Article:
Assessment of stroke risk in older persons with atrial fibrillation.
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Man-Son-Hing M, Laupacis A. Anticoagulant-Related Bleeding in Older Persons With Atrial Fibrillation: Physicians' Fears Often Unfounded. Arch Intern Med. 2003;163(13):1580–1586. doi:10.1001/archinte.163.13.1580
Many studies have documented the underuse of anticoagulant (ie, warfarin sodium) therapy as stroke prophylaxis in older persons with atrial fibrillation. Failure to prescribe anticoagulant agents to these patients is often due to physicians' perceiving the risk of major bleeding as unacceptably high because of the presence of such clinical risk factors as hypertension, falls, a history of gastrointestinal tract bleeding, and lack of assurance about compliance.
To critically appraise whether the presence of additional clinical factors that increase the risk of bleeding affects the chance of anticoagulant-related hemorrhage, and to develop an approach to the use of anticoagulant agents in older patients with atrial fibrillation who have any of these factors.
Systematic MEDLINE literature search from January 1966 to March 2002.
Many of the factors that are purported to be barriers to anticoagulant therapy in older persons with atrial fibrillation probably should not influence the choice of stroke prophylaxis in these patients. These include previous episodes of upper gastrointestinal tract bleeding, predisposition to falling, and old age in itself. For some other factors, such as alcoholism, participation in activities that predispose to trauma, the presence of a bleeding diathesis or thrombocytopenia, and noncompliance with monitoring, there is little or conflicting evidence about their effect on anticoagulant-related bleeding. However, they should be considered in the clinical decision-making process.
For many older patients with atrial fibrillation, physicians' fears of the risk of bleeding in association with anticoagulant therapy are often exaggerated and unfounded. Therefore, the salient issue in selecting older patients with atrial fibrillation for anticoagulation is accurately estimating their stroke risk, with bleeding risk during anticoagulation being a lesser issue, relevant to only a few patients.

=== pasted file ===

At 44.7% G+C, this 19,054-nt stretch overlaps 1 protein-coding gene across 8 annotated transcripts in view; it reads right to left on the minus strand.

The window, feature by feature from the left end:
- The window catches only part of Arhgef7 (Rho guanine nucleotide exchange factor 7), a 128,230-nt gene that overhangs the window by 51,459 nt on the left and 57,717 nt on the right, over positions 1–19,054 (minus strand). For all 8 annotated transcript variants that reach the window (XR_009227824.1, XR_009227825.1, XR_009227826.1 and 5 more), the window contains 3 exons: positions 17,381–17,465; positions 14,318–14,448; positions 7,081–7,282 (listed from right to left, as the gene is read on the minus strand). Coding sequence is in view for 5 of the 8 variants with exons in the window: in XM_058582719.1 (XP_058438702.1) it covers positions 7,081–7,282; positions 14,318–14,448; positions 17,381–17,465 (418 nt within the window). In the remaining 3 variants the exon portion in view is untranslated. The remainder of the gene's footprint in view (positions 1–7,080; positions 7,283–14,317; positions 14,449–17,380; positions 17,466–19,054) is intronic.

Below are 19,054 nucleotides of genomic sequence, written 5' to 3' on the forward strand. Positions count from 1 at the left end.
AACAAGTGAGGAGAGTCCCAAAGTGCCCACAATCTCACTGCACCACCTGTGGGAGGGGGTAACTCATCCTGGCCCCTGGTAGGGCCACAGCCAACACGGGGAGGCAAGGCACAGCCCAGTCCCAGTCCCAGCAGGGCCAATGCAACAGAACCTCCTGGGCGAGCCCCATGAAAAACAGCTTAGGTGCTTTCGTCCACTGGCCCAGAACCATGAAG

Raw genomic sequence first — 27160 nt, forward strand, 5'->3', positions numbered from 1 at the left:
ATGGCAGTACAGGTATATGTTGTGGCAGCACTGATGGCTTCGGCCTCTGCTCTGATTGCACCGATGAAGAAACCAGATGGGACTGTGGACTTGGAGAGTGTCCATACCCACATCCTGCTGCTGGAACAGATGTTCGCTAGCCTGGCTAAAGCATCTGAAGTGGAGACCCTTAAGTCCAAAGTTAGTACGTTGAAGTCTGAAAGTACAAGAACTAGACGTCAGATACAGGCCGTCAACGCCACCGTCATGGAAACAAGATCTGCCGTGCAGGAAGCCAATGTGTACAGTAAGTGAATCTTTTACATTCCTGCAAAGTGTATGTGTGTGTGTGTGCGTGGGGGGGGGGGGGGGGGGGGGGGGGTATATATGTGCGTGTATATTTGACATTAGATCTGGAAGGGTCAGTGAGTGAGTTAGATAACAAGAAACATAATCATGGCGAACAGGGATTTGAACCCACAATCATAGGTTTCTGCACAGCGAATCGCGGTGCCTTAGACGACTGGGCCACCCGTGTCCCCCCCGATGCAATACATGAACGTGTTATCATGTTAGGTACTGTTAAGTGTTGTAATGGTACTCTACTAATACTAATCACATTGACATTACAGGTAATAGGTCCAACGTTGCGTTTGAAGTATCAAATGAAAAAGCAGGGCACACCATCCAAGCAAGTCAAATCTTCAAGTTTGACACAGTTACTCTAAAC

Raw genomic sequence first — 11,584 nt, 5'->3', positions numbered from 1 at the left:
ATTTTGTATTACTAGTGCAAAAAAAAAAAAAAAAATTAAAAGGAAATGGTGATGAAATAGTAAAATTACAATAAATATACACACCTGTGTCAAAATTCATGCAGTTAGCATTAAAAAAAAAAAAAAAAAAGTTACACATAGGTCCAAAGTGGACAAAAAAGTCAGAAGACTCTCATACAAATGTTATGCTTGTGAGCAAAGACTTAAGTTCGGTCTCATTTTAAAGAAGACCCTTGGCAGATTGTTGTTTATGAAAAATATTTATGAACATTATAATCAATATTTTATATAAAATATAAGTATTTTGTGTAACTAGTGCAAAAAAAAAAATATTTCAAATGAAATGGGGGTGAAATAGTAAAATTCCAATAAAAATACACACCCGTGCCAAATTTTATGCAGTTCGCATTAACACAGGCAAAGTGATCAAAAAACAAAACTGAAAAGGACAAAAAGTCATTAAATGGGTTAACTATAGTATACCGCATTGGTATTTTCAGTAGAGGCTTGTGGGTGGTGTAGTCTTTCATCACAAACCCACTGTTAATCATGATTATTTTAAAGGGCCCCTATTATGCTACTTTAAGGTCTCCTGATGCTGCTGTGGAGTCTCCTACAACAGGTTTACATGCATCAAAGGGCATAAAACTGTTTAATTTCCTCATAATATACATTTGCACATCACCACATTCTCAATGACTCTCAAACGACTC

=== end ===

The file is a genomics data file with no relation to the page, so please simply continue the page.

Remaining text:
APPROXIMATELY 5% of persons older than 65 years have atrial fibrillation (AF), the most common cardiac arrhythmia.1 Older persons with AF are at increased risk of thromboembolic stroke, ranging from 4% to 15% per year,2 depending on the presence of certain clinical factors, including left ventricular dysfunction, a history of hypertension, a history of stroke or transient ischemic attack, diabetes mellitus, and increasing age.2,3 Multiple randomized controlled trials have demonstrated that the use of long-term antithrombotic therapy with anticoagulant agents (ie, warfarin sodium) and aspirin reduces the relative risk of stroke from AF by approximately 65%4,5 and 20%,4,6 respectively. Moreover, some studies7-9 have shown that stroke prophylaxis with anticoagulant agents is cost-effective, especially in older persons. Therefore, an expert panel recommended that all persons with AF who are older than 75 should be considered for chronic anticoagulation unless a contraindication exists.2